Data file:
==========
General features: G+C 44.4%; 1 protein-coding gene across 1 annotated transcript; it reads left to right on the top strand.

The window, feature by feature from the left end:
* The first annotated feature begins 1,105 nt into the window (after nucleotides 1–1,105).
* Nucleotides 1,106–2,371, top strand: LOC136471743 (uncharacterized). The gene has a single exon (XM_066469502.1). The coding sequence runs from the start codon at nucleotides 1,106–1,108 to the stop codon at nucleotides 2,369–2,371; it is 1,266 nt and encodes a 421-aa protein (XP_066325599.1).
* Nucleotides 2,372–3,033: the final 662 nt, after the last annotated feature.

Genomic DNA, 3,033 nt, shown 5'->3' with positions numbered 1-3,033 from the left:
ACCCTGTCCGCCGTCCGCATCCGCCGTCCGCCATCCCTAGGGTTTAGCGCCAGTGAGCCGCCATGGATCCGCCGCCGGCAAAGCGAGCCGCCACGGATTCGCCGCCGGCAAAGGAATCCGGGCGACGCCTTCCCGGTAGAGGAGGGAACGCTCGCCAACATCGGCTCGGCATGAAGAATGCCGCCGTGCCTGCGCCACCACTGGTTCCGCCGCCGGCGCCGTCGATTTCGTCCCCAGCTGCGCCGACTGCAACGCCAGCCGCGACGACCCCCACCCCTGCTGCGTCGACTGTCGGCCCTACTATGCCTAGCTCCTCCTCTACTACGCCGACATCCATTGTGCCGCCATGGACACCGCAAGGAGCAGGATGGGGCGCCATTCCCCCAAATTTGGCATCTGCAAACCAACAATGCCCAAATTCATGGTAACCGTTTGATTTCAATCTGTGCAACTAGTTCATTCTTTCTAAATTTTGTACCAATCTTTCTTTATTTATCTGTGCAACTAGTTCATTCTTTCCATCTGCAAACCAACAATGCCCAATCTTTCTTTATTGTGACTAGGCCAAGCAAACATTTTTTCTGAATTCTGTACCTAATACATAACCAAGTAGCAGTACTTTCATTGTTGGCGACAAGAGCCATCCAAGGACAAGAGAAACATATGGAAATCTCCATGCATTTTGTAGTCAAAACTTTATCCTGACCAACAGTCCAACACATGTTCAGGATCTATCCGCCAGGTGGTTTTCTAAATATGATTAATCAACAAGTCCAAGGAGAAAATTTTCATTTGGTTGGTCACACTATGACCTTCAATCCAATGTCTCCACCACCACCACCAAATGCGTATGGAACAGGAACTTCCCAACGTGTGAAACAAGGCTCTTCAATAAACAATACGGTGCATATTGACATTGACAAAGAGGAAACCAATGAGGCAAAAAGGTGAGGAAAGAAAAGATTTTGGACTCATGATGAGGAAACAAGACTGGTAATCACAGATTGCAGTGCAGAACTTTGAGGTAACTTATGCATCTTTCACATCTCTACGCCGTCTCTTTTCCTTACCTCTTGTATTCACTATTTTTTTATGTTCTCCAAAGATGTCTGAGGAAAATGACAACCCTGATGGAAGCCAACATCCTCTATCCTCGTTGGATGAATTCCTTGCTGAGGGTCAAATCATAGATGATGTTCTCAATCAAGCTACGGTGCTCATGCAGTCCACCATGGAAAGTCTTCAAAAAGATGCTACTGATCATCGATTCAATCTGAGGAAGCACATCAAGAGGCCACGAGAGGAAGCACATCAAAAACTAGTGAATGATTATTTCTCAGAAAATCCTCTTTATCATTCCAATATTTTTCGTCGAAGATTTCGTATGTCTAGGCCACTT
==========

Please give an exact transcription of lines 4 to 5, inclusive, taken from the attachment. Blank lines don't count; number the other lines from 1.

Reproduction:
* Nucleotides 1,106–2,371, top strand: LOC136471743 (uncharacterized). The gene has a single exon (XM_066469502.1). The coding sequence runs from the start codon at nucleotides 1,106–1,108 to the stop codon at nucleotides 2,369–2,371; it is 1,266 nt and encodes a 421-aa protein (XP_066325599.1).
* Nucleotides 2,372–3,033: the final 662 nt, after the last annotated feature.